It says screening questionnaires don’t adequately identify risks for COVID-19 infection because they rely on patients to truthfully disclose all symptoms and some people arrive in hospital with symptoms, delaying surgery and putting others, including staff, at risk.

Dr. Henry said Monday that 10 facilities were currently experiencing outbreaks, affecting 1,364 residents and 669 staff.

They include two units at St. Paul’s Hospital in Vancouver, as well as the Cardiac Care Intensive Care Unit, all of which are closed to new admissions and transfers.

Seven patients and seven staff have tested positive for COVID-19 from that outbreak, Vancouver Coastal Health said.

Dr. Henry acknowledged Monday that Fraser Health is testing patients because of its high positivity rate and that Northern Health “has had a very challenging few months.”

However, she suggested there is not a need for more widespread testing of patients before scheduled surgeries or admission to hospital from emergency departments.

Story continues below advertisement

Dr. Shannon Lockhart, a Vancouver anesthesiologist who is among the physicians who signed the letter to Dr. Henry and Mr. Dix, said physical distancing isn’t always possible in hospitals and there are multiple reasons why patients may not be able to wear a mask, especially when a breathing tube is removed after general anesthetic and they may cough, raising the risk of transmission.

Health care workers who constantly put on and take off personal protective equipment over long shifts are prone to make mistakes, creating further risk, Dr. Lockhart said.

“These constraints increase the risk for infections to become super-spreading events as we’ve seen in some of the hospital outbreaks,” she said, adding recent studies from around the world show that surgical patients with COVID-19 are at greater risk of death.

Parts of Ontario and Nova Scotia require patients to be tested for COVID-19 several days before their scheduled surgery.

We have a weekly Western Canada newsletter written by our B.C. and Alberta bureau chiefs, providing a comprehensive package of the news you need to know about the region and its place in the issues facing Canada. Sign up today.

Your Globe

Build your personal news feed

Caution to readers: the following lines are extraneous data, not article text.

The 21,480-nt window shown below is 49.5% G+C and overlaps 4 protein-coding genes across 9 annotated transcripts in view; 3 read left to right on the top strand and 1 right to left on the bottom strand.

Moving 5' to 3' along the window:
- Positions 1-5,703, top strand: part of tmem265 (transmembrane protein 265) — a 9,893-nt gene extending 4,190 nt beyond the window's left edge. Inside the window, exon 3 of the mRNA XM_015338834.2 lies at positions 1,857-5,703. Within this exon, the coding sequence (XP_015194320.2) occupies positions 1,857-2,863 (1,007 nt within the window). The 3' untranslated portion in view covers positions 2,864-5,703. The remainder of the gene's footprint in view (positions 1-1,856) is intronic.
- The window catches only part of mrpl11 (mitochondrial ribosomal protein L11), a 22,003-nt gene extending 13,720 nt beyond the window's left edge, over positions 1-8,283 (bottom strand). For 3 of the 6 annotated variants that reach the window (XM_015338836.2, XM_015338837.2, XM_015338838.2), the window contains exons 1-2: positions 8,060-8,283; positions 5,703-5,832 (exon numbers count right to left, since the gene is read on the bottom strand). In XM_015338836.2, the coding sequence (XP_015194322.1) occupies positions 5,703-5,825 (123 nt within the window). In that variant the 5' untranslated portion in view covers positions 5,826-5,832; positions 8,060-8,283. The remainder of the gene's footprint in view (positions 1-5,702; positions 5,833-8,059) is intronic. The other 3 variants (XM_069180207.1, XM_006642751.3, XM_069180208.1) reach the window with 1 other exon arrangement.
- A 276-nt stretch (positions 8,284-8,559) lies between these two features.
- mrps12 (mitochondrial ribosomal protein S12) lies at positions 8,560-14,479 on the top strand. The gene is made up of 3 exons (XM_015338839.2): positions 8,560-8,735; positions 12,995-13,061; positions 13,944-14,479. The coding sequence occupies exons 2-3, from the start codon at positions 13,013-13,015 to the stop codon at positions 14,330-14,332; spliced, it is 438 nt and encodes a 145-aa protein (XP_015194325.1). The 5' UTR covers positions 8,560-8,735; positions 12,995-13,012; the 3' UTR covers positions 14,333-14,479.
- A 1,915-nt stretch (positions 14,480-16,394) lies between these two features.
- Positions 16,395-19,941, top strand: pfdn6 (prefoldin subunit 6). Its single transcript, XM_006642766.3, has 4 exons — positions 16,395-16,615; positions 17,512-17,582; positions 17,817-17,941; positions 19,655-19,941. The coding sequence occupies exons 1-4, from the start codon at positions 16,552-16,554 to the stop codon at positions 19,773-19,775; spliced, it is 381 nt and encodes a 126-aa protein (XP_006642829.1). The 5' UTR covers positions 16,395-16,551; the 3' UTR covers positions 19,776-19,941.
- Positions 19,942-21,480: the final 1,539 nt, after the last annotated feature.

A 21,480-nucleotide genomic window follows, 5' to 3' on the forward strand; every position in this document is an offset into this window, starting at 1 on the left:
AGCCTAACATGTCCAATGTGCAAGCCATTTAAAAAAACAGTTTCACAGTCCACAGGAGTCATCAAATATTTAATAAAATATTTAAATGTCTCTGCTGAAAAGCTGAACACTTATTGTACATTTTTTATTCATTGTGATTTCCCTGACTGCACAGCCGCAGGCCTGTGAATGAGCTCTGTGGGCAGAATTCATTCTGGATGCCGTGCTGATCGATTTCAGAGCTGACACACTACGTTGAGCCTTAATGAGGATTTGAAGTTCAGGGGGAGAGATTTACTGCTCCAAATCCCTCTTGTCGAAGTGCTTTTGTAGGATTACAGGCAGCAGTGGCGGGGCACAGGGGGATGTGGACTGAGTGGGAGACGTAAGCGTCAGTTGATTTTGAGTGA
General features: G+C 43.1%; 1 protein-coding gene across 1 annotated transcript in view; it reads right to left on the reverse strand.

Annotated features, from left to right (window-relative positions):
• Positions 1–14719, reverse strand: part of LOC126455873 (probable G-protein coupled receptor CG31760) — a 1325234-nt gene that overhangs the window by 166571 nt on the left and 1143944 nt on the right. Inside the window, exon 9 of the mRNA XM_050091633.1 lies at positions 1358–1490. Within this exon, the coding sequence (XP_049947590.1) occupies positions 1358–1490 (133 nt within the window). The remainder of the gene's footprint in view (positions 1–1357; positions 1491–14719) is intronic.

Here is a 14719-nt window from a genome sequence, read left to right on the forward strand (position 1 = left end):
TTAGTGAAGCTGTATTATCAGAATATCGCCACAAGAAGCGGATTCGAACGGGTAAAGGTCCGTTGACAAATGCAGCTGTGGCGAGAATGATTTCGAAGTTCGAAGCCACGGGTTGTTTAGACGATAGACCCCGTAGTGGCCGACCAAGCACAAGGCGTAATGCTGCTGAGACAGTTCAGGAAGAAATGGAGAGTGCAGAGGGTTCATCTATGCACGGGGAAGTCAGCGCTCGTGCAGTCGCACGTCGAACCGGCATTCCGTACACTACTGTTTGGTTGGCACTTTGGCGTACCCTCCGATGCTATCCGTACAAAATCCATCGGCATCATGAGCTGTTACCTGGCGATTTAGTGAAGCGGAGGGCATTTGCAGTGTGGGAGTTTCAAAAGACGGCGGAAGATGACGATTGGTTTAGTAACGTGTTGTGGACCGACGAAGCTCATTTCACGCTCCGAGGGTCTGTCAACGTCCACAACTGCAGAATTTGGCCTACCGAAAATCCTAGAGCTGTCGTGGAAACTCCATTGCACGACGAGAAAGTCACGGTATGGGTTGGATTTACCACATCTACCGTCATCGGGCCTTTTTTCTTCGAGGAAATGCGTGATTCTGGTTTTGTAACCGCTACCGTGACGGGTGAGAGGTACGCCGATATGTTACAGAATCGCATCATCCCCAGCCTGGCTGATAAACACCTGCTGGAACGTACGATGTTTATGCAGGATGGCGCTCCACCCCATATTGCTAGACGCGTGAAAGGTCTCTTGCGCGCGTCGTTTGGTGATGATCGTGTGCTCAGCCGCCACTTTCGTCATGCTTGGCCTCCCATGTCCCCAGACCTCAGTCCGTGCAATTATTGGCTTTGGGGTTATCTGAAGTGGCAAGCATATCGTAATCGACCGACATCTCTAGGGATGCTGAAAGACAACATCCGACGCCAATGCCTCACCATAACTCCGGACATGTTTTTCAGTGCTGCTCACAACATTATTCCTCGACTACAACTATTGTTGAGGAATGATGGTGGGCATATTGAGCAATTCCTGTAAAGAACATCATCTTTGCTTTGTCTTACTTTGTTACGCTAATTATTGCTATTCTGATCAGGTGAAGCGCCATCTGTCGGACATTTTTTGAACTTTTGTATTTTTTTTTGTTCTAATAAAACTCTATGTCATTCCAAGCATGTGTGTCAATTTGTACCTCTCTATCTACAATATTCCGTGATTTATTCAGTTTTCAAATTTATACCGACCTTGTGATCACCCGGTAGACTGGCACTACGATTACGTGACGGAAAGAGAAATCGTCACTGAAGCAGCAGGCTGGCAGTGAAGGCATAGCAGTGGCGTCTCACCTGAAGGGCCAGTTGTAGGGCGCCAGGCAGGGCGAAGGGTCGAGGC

1. Follow topics and authors relevant to your reading interests.
  2. Check your Following feed daily, and never miss an article. Access your Following feed from your account menu at the top right corner of every page.

Follow topics related to this article:

View more suggestions in Following Read more about following topics and authors
Coronavirus information
Coronavirus information
The Zero Canada Project provides resources to help you manage your health, your finances and your family life as Canada reopens.
Visit the hub
Report an error
Due to technical reasons, we have temporarily removed commenting from our articles. We hope to have this fixed soon. Thank you for your patience. If you are looking to give feedback on our new site, please send it along to feedback@globeandmail.com. If you want to write a letter to the editor, please forward to letters@globeandmail.com.

Welcome to The Globe and Mail’s comment community. This is a space where subscribers can engage with each other and Globe staff. Non-subscribers can read and sort comments but will not be able to engage with them in any way. Click here to subscribe.

If you would like to write a letter to the editor, please forward it to letters@globeandmail.com. Readers can also interact with The Globe on Facebook and Twitter .

Welcome to The Globe and Mail’s comment community. This is a space where subscribers can engage with each other and Globe staff. Non-subscribers can read and sort comments but will not be able to engage with them in any way. Click here to subscribe.

If you would like to write a letter to the editor, please forward it to letters@globeandmail.com. Readers can also interact with The Globe on Facebook and Twitter .

Welcome to The Globe and Mail’s comment community. This is a space where subscribers can engage with each other and Globe staff.

We aim to create a safe and valuable space for discussion and debate. That means:

  • Treat others as you wish to be treated
  • Criticize ideas, not people
  • Stay on topic
  • Avoid the use of toxic and offensive language
  • Flag bad behaviour

If you do not see your comment posted immediately, it is being reviewed by the moderation team and may appear shortly, generally within an hour.

We aim to have all comments reviewed in a timely manner.

Comments that violate our community guidelines will not be posted.

Read our community guidelines here

Discussion loading ...

To view this site properly, enable cookies in your browser. Read our privacy policy to learn more.
How to enable cookies